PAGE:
Much of our days were spent on the River. This was, after all, a rafting trip…..280 miles down the Colorado River from just below the Glen Canyon Dam at Lees Ferry to our take out point at Lake Mead, just above the Hoover Dam. 240 of these miles would be traveled by raft, with the final 40 miles on Lake Mead by motor boat.
We were a group of 23 – 17 guests and 6 guides.
We traveled in a total of 6 rafts – 3 oared rafts which the guides would row, 2 cargo rafts, each rowed by a single guide with no passengers, and a paddle raft with 6 guests and a guide, each paddling. Two of the oared rafts would hold 4 persons each, while the third would only hold 3 people.
The time on the river would vary each day, but we would average 20 miles or so over 4-5 hours each day. Though all the rafts might occasionally group up, most often we traveled down the river in single file.
That first day at Lees Ferry, we tentatively chose a guide to travel with and a raft to load up in. Everything seemed foreign…..unfamiliar at best. Which dry bag for our day stuff belonged to which raft? Who was going to ride with whom? Where do we want to sit? front or back?
We quickly sorted out these things and jumped in……..Within a day or two, we slipped into a pattern.
Fred and I always rode together. We tried to change up each day so that we were with a different guide or a different group of people so that we could better get to know each other. We swapped up riding front or back…….The front got wetter on most rapids. The back could offer a bit of a ‘kick’ when going through a big rapid.
Pictured above is us with Matt, the trip leader. Matt is 44 years old, very experienced with guiding on the Colorado River, and works with a kayak guiding service in Florida in the off season.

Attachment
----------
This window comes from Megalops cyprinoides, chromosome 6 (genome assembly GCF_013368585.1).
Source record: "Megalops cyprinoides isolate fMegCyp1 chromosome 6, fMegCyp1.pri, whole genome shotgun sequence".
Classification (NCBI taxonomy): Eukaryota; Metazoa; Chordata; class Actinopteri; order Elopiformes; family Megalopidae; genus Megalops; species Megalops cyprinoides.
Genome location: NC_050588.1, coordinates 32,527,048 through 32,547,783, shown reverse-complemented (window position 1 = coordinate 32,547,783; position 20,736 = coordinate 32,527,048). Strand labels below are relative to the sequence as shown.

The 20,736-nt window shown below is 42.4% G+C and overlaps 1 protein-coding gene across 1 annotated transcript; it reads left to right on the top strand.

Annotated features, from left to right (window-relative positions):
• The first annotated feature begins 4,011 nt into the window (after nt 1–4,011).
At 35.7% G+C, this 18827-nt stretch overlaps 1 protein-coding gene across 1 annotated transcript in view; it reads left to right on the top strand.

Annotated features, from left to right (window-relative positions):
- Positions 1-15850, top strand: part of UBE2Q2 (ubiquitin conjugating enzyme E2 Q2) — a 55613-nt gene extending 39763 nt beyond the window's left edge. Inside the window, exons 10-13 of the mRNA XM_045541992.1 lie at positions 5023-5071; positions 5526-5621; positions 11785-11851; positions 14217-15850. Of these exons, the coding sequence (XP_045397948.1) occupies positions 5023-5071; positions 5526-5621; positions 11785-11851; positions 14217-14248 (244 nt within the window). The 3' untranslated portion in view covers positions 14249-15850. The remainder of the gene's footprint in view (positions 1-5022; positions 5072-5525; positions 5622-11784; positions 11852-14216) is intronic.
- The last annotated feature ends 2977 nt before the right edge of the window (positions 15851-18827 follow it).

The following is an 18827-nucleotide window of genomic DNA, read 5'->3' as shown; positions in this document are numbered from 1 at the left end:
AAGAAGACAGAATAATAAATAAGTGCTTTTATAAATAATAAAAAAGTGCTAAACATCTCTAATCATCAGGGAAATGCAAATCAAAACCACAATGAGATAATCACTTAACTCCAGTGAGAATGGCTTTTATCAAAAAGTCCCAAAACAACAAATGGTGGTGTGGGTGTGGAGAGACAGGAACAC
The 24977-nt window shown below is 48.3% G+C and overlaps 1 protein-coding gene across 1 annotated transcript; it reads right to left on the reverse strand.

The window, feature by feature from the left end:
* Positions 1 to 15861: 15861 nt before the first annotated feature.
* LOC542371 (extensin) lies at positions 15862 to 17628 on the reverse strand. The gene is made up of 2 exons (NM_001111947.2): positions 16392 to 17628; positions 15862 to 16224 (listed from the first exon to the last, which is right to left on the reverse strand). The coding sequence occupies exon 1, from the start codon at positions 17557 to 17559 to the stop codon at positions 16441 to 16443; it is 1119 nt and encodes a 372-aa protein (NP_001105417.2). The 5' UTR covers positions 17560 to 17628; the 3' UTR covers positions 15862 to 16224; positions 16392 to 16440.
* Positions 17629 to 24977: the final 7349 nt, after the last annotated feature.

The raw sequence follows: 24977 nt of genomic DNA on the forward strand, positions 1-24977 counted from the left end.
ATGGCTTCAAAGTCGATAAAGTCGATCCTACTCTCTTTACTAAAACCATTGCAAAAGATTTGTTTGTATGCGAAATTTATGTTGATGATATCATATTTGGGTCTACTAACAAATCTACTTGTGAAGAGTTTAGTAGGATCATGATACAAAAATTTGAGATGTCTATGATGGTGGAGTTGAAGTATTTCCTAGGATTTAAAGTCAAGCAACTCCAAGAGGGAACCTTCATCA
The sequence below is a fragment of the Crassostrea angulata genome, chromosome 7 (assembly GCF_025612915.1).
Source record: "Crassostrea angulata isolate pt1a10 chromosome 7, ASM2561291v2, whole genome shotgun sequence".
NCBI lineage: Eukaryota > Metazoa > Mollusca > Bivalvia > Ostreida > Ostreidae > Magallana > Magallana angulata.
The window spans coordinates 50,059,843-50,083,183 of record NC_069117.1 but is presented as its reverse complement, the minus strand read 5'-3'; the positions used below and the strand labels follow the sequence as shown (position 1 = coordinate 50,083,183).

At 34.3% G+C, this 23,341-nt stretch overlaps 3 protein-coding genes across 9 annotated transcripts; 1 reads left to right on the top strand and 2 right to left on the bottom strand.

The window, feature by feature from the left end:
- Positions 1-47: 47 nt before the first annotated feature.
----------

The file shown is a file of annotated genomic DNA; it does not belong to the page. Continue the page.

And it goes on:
This is KJ or Kevin Johnson – our most experienced guide at 60 years old. He has done over 100 trips through the Grand Canyon. KJ’s boat could only take 3 passengers, all riding on the front seat.
KJ kicked back ……the only guide who I have even seen who could row with his feet!.
This is Tom, who alternated guiding the paddle raft with Allison or rowing a 4 person oared raft. Tom was always full of stories and very, very long jokes…..
And Allison, with Sarah and Jason in the raft. Allison, a very capable 29 year old young woman, had been our guide 2 years before on the Copper River in Alaska. She had recommended this rafting company, and we had requested that she join us as a guide on the trip. Allison comes from a family of guides. Both her mother and her father have worked as guides on the Grand Canyon trip. Allison had spent the summer guiding rafting trips on the Middle Fork of the Salmon River in Idaho. In the off season, she works at a ski resort in Jackson Hole.
We had an opportunity to ride several times with each of these 4 guides. Shelly and Justin, who were rowing the baggage rafts, did not take passengers.
We found out that the guides who rowed baggage were not paid. They did this for the trip and the experience (like an internship) though they did split the tips at the end. Shelly was a nurse who also has a degree in geology. She used to work for the park service at the Grand Canyon. Now, she splits her time between nursing, guiding, and working with the ski patrol in New Mexico in the winter.
Justin rowed the other baggage raft. He is a young man who first went on a rafting trip as a guest, then has come back for a number of years to row baggage on this river.